|Publication number||US7088221 B2|
|Application number||US 10/778,163|
|Publication date||Aug 8, 2006|
|Filing date||Feb 17, 2004|
|Priority date||Jan 16, 2004|
|Also published as||CN1641379A, EP1555548A1, US20050156745|
|Publication number||10778163, 778163, US 7088221 B2, US 7088221B2, US-B2-7088221, US7088221 B2, US7088221B2|
|Original Assignee||Idt Technology Limited|
|Export Citation||BiBTeX, EndNote, RefMan|
|Patent Citations (8), Non-Patent Citations (4), Referenced by (3), Classifications (10), Legal Events (7)|
|External Links: USPTO, USPTO Assignment, Espacenet|
The present invention relates to a weather station for indicating weather conditions.
Weather stations (or monitors) are generally known, which may incorporate other functions or be included as part or a function of an equipment of another type and in particularly a clock. Conventionally, weather conditions and especially weather forecast conditions are often indicated by means of symbols on an LCD screen, such as sun, cloud and snowflake symbols, the whole of which or some of their parts (segments) are turned on and off as appropriate. Such symbols are however usually insufficiently prominent and unattractive.
The invention seeks to provide a weather station that is capable of indicating weather conditions in a more prominent or attractive manner.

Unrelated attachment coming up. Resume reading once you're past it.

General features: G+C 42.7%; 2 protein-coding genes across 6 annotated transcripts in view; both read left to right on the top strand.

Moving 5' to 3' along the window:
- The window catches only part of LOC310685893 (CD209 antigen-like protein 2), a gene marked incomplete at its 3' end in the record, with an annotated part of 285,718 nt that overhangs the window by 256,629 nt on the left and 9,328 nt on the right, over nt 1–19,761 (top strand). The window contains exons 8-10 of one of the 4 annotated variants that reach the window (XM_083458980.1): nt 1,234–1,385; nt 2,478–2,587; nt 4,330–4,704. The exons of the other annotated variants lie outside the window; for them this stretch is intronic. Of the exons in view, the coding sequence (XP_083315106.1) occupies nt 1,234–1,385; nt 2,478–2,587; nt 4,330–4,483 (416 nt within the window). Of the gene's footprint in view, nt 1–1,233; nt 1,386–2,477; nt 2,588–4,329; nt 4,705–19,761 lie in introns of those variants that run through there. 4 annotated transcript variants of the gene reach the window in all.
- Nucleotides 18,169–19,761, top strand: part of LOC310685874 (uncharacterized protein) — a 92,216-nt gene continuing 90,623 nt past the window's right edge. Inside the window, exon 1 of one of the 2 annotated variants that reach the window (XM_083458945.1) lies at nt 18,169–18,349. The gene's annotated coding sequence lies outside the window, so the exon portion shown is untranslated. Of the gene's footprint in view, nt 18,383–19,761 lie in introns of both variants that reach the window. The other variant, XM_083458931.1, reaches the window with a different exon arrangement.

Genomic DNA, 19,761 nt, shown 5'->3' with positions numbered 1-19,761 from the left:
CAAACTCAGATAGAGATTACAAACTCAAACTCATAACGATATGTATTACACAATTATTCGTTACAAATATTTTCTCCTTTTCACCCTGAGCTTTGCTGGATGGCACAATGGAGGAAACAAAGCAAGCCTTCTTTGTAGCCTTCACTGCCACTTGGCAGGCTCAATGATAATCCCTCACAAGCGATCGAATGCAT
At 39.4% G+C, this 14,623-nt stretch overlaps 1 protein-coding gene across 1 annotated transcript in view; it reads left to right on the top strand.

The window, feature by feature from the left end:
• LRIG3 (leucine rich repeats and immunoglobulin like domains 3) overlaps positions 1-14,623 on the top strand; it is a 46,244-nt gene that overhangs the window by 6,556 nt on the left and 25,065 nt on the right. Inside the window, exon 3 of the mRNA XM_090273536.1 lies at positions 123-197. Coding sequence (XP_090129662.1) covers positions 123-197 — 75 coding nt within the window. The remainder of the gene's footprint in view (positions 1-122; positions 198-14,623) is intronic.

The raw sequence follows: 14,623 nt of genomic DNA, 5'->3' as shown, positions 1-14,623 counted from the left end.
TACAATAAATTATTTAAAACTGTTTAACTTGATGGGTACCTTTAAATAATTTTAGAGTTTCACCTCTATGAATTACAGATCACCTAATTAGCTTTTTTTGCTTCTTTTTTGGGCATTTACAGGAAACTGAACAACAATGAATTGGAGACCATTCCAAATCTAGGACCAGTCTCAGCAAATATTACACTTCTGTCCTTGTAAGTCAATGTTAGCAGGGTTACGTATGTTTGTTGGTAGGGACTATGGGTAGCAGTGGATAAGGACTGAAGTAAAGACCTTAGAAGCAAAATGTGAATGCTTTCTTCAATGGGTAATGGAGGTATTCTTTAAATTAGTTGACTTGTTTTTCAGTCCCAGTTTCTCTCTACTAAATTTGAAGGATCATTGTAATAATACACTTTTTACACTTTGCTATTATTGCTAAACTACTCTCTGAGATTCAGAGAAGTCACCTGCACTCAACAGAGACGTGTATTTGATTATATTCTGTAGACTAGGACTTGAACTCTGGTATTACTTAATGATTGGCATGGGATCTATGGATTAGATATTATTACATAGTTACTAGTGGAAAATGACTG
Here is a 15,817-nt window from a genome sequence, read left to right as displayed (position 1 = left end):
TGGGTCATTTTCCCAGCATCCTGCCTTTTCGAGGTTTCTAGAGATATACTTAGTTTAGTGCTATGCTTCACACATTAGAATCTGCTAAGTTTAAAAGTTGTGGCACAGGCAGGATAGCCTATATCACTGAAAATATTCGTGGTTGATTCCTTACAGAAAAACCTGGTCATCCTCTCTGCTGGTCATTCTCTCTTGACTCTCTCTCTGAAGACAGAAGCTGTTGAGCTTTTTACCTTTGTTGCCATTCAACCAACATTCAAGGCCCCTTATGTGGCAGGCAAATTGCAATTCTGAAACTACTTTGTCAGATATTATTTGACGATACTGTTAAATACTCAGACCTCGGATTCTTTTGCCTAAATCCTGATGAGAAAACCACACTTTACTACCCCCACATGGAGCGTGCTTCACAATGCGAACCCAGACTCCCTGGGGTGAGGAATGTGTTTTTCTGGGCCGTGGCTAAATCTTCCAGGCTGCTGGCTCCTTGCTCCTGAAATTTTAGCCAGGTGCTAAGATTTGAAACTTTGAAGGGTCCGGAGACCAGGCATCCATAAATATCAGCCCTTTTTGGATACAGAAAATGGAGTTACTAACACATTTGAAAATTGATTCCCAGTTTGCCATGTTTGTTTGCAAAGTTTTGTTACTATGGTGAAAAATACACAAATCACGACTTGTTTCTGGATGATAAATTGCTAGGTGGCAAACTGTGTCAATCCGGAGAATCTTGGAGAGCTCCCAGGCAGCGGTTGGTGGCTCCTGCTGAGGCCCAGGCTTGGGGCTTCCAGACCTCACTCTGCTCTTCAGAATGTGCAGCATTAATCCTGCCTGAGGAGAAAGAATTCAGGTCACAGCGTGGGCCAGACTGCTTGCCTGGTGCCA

According to the invention, there is provided a weather station for measuring and indicating weather conditions, comprising a casing having a screen and an electronic operating circuit in the casing. The operating circuit includes at least one sensor for sensing an atmospheric parameter and a microprocessor for ascertaining a weather condition based on the sensed atmospheric parameter and indicating the weather condition on the screen. The operating circuit includes a memory which stores a plurality of sets of images, each set representing a corresponding variation of the weather condition, for selection by the microprocessor to indicate the weather condition in the variation as ascertained in an animated representation.
Preferably, the microprocessor is programmed to display the images of each selected set on the screen as a repeating slide show for animation.
It is preferred that the microprocessor is programmed to display the images of each selected set on the screen sequentially in a predetermined order for animation.
It is further preferred that the images of each set are slightly but discernibly different from one another as between adjacent images.
Preferably, the images of each set have substantially the same size as the screen for full screen display thereon.
Alternately, the images of each set have considerably smaller size than the screen for display at a part thereof.